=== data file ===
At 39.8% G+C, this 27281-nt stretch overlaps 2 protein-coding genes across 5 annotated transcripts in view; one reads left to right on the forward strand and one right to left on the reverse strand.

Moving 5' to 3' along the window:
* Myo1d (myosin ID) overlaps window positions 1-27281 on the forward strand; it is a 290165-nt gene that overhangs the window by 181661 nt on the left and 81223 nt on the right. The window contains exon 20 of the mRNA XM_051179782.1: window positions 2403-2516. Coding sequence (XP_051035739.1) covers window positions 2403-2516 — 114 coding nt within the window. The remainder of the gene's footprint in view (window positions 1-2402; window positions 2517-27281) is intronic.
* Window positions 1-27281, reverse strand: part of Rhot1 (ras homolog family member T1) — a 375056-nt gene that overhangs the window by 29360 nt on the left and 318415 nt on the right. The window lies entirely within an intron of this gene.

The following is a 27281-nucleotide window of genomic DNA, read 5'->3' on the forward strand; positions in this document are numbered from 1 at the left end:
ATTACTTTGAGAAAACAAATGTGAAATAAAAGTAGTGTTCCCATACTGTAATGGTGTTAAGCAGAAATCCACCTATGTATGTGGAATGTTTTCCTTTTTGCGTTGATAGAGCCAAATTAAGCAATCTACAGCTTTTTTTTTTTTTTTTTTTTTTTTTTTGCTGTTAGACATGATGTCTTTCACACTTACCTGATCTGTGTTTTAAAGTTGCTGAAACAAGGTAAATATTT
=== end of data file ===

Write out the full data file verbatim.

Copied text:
At 39.8% G+C, this 27281-nt stretch overlaps 2 protein-coding genes across 5 annotated transcripts in view; one reads left to right on the forward strand and one right to left on the reverse strand.

Moving 5' to 3' along the window:
* Myo1d (myosin ID) overlaps window positions 1-27281 on the forward strand; it is a 290165-nt gene that overhangs the window by 181661 nt on the left and 81223 nt on the right. The window contains exon 20 of the mRNA XM_051179782.1: window positions 2403-2516. Coding sequence (XP_051035739.1) covers window positions 2403-2516 — 114 coding nt within the window. The remainder of the gene's footprint in view (window positions 1-2402; window positions 2517-27281) is intronic.
* Window positions 1-27281, reverse strand: part of Rhot1 (ras homolog family member T1) — a 375056-nt gene that overhangs the window by 29360 nt on the left and 318415 nt on the right. The window lies entirely within an intron of this gene.

The following is a 27281-nucleotide window of genomic DNA, read 5'->3' on the forward strand; positions in this document are numbered from 1 at the left end:
ATTACTTTGAGAAAACAAATGTGAAATAAAAGTAGTGTTCCCATACTGTAATGGTGTTAAGCAGAAATCCACCTATGTATGTGGAATGTTTTCCTTTTTGCGTTGATAGAGCCAAATTAAGCAATCTACAGCTTTTTTTTTTTTTTTTTTTTTTTTTTTGCTGTTAGACATGATGTCTTTCACACTTACCTGATCTGTGTTTTAAAGTTGCTGAAACAAGGTAAATATTT